Which Religions to Cover?

I've been a religion reporter for more than a decade, and I still find that many misunderstand my title—journalists included. No, I don't cover church suppers. As a reporter for Religion News Service, I covered in the same week the Billy Graham crusade and a United Methodist congregation grappling with a multimillion-dollar bequest. Earlier in the year I interviewed Jimmy Carter about his new status as a former Southern Baptist, visited the church of the first woman bishop of the African Methodist Episcopal Church, and covered the plight of homeless single fathers at a California rescue mission.

The greatest reporting dilemma ahead is not whether to cover religion, but which religions to cover. As the country grows more diverse, we no longer can write just holiday stories timed to Christmas and Easter, Passover and Rosh Hashanah. We must learn the language of Muslims, Buddhists, Hindus, and other faiths whose houses of worship are cropping up in city blocks and rural hills.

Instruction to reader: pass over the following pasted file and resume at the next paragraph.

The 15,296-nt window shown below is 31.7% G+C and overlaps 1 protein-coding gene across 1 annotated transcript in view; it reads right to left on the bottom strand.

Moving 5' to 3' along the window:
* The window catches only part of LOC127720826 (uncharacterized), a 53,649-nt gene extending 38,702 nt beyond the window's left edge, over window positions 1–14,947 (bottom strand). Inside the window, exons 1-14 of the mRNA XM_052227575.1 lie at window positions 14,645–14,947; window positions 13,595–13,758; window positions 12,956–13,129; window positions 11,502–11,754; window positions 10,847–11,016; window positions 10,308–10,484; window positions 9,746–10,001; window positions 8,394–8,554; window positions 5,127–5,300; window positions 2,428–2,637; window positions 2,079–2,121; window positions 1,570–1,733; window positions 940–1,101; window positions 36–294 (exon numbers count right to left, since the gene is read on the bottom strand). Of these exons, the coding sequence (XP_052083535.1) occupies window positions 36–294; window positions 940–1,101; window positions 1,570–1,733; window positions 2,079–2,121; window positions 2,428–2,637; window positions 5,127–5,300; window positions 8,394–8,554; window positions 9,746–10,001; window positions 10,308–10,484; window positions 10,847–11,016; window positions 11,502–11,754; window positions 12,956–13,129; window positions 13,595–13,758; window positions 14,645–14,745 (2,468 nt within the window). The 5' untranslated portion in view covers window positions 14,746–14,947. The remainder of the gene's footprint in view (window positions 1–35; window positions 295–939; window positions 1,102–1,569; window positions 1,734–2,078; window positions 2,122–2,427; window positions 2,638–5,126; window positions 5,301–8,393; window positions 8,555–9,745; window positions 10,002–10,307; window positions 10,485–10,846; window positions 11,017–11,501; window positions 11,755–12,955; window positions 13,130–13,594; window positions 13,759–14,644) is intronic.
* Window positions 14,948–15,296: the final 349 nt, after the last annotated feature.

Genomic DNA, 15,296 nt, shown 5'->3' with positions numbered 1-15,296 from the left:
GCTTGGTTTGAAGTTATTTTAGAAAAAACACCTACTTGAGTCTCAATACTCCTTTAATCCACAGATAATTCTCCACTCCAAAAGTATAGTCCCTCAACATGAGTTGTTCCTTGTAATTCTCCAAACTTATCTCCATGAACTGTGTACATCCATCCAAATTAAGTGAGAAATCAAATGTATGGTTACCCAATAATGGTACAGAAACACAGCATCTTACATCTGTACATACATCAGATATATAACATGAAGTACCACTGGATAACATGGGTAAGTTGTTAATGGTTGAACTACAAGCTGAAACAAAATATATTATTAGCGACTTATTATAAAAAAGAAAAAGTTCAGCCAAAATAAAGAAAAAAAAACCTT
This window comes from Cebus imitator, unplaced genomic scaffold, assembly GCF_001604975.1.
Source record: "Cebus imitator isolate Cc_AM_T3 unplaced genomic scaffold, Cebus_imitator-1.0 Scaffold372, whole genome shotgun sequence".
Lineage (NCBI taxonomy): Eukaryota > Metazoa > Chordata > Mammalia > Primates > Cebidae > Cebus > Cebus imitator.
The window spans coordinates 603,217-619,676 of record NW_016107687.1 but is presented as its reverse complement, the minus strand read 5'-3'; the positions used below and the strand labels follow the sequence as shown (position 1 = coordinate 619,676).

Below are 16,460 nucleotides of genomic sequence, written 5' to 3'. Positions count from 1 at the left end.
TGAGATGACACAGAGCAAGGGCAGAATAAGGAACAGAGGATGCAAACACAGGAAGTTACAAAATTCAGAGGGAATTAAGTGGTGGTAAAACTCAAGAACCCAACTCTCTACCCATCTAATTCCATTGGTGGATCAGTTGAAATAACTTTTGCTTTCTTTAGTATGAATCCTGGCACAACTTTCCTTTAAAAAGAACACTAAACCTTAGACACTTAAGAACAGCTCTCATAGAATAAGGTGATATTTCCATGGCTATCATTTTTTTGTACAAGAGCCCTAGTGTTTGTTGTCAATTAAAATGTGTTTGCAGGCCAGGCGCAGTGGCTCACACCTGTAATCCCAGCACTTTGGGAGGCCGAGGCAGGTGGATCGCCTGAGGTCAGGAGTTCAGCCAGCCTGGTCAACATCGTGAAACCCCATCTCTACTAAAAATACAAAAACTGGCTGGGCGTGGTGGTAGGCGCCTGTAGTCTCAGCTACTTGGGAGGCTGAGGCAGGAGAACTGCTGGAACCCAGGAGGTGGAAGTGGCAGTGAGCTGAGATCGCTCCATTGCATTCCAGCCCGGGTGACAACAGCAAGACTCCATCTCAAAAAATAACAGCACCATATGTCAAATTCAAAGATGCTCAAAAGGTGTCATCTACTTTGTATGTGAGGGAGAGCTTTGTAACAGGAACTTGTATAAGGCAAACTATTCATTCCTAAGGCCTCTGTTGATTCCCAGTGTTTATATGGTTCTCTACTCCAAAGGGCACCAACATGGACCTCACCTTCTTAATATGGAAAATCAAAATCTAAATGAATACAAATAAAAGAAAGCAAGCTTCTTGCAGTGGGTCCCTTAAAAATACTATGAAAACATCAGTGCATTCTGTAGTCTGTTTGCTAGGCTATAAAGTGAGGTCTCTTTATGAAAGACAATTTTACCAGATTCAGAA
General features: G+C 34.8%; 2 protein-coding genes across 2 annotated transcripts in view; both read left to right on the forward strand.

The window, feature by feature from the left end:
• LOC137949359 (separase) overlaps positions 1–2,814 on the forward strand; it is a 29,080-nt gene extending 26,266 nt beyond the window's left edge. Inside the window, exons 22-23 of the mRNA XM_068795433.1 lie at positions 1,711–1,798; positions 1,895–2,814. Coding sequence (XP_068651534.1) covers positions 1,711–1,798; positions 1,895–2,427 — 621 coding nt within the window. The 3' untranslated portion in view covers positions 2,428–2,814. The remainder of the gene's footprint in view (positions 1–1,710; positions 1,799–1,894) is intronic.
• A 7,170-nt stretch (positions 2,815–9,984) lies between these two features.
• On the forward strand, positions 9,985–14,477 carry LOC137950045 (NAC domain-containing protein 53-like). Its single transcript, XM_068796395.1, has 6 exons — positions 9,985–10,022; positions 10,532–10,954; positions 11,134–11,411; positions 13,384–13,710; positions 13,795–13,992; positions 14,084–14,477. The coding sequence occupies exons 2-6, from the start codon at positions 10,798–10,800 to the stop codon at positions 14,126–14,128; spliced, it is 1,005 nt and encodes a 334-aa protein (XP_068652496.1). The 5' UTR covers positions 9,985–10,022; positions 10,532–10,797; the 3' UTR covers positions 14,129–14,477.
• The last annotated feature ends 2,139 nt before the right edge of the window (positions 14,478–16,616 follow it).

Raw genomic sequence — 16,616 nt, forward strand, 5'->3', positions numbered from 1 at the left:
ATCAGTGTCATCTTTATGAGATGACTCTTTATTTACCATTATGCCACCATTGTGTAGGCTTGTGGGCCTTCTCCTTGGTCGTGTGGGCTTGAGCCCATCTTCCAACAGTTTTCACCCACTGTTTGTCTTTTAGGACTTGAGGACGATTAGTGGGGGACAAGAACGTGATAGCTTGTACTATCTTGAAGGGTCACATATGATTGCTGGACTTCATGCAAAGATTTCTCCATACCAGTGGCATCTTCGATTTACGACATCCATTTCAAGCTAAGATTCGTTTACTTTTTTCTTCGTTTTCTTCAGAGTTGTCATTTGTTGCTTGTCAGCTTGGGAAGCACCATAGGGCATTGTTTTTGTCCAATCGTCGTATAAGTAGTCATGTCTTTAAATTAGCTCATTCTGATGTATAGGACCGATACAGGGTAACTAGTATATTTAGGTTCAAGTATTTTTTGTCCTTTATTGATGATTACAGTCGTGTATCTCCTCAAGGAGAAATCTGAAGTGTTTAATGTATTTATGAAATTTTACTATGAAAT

We need to cover more examples of these faiths coming together—such as the range of religious groups supporting successful efforts to reduce Third World debt. We have to step out and learn about faiths that are not part of the traditional religious landscape that are adding to the choices for Americans who are searching for some kind of spirituality. We need to focus on the personal rather than the programmatic. People want to understand what makes the faithful observe their particular practices. Journalists have to do more of what we do best: ask questions, learn about the unknown, and accurately share what we find out.

Adelle M. Banks is senior correspondent at Religion News Service.

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Sojourners Magazine January-February 2001
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